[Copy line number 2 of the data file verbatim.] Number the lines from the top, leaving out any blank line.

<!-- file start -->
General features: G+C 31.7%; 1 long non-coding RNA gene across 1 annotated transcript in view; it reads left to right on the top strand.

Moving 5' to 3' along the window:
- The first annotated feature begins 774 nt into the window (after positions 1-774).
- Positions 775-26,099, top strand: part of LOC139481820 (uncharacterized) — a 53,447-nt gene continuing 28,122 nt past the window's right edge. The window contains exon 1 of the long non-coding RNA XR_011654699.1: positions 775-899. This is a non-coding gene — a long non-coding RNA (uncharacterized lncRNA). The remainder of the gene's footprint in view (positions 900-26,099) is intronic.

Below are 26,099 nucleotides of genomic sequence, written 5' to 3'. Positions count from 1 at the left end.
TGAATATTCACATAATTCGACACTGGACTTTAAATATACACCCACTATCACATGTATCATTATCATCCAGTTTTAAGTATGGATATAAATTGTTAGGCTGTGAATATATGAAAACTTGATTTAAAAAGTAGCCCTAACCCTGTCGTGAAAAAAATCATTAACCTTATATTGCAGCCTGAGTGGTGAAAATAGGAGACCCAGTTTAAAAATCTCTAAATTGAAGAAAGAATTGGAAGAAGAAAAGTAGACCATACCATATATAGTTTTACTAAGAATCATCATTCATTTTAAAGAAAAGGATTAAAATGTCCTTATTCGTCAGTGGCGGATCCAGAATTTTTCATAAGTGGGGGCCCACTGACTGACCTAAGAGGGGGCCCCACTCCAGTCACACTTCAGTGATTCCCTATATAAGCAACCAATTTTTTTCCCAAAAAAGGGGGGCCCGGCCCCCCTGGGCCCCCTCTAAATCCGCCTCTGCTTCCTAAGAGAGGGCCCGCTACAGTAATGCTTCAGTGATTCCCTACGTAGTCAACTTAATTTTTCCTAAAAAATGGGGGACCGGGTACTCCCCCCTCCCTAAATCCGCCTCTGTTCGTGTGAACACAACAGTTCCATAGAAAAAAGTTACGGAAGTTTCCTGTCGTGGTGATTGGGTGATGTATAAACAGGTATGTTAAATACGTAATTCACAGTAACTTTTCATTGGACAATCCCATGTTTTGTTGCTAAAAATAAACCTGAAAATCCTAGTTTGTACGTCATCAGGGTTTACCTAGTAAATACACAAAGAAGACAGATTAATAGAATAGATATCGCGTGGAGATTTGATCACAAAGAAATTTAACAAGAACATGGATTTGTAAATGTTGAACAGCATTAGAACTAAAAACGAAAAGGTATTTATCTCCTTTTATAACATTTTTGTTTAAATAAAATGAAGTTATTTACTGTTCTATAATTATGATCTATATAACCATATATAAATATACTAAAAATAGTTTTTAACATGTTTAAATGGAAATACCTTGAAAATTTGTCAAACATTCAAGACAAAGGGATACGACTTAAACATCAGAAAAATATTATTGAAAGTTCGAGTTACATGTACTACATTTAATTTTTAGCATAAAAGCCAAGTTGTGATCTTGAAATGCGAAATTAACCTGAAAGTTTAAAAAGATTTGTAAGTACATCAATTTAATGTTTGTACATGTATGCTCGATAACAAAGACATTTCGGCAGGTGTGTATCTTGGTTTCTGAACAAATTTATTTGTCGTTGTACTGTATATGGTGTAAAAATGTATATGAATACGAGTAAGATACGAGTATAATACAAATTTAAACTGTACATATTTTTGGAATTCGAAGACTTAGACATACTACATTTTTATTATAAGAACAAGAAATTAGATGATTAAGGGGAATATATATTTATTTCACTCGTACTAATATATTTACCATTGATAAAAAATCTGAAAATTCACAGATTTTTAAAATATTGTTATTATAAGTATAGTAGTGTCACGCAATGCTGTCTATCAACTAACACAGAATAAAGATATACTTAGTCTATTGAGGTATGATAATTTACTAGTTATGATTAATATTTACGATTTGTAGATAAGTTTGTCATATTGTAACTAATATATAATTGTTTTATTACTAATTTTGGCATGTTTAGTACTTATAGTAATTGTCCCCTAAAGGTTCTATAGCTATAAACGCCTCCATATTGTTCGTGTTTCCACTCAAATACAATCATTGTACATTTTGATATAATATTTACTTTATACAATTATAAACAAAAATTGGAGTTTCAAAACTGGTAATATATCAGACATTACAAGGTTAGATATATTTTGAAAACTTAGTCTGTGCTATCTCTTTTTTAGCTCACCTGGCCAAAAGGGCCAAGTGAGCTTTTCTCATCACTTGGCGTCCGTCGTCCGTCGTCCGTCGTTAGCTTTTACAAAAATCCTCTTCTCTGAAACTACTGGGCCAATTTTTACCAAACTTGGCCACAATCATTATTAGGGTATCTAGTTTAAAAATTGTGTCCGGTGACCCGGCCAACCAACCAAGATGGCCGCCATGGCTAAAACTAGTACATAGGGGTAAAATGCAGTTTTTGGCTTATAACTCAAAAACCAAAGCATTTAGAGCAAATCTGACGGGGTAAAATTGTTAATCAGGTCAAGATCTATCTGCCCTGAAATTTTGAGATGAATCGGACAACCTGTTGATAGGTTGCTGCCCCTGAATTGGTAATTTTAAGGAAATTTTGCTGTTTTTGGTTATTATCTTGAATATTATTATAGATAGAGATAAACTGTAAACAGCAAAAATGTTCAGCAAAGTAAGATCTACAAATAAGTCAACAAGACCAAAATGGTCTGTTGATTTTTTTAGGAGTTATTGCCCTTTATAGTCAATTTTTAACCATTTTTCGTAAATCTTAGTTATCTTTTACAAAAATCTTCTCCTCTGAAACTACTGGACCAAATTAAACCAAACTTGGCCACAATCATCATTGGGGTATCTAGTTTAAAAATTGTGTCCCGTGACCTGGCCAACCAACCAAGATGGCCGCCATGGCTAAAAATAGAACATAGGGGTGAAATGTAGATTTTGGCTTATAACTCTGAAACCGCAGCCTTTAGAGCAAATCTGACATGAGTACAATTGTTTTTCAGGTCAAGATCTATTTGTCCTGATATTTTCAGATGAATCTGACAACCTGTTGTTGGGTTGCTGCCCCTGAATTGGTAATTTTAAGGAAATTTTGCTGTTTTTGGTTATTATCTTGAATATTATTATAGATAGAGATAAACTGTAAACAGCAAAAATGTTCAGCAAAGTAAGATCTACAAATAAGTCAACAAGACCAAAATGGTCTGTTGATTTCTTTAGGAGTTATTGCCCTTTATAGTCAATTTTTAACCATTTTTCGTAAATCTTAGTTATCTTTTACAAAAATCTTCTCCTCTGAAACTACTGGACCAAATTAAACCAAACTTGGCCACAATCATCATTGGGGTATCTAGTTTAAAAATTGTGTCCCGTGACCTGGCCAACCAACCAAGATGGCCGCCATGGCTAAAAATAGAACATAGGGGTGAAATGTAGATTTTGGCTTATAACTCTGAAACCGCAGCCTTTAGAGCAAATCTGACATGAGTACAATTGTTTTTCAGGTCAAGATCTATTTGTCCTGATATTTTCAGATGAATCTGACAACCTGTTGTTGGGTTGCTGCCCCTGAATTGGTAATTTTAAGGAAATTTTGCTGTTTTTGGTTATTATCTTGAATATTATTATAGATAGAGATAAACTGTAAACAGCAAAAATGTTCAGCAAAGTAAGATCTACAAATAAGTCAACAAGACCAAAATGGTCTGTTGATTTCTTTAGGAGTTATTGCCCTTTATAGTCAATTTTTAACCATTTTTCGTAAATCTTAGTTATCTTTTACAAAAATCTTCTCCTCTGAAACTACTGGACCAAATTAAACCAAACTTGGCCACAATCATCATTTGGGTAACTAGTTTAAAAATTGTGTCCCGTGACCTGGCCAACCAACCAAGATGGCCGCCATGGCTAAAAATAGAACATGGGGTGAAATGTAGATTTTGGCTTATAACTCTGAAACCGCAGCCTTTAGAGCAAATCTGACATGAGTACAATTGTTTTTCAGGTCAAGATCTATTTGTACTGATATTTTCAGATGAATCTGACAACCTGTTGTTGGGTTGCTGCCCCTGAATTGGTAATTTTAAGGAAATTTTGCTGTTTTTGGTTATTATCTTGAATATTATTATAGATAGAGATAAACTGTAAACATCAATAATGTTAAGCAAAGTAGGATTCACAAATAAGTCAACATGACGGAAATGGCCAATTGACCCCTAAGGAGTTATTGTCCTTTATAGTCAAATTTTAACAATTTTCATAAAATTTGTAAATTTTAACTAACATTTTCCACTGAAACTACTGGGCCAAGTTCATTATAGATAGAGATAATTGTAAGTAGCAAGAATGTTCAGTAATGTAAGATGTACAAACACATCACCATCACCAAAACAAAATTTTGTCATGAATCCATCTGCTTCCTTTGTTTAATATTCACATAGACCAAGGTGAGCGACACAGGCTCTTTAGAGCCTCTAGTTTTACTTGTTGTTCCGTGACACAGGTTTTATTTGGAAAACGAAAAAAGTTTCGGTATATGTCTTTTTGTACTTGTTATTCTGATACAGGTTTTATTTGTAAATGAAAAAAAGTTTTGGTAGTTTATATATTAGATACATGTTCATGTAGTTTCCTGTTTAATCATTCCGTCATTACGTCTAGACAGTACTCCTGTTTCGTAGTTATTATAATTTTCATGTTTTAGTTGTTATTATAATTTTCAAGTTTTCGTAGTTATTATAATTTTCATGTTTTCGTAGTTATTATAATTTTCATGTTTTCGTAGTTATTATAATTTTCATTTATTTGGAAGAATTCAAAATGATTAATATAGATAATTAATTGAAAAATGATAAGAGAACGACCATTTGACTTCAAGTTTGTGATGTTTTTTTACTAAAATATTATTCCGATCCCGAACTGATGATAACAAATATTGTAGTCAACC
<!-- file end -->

Moving 5' to 3' along the window: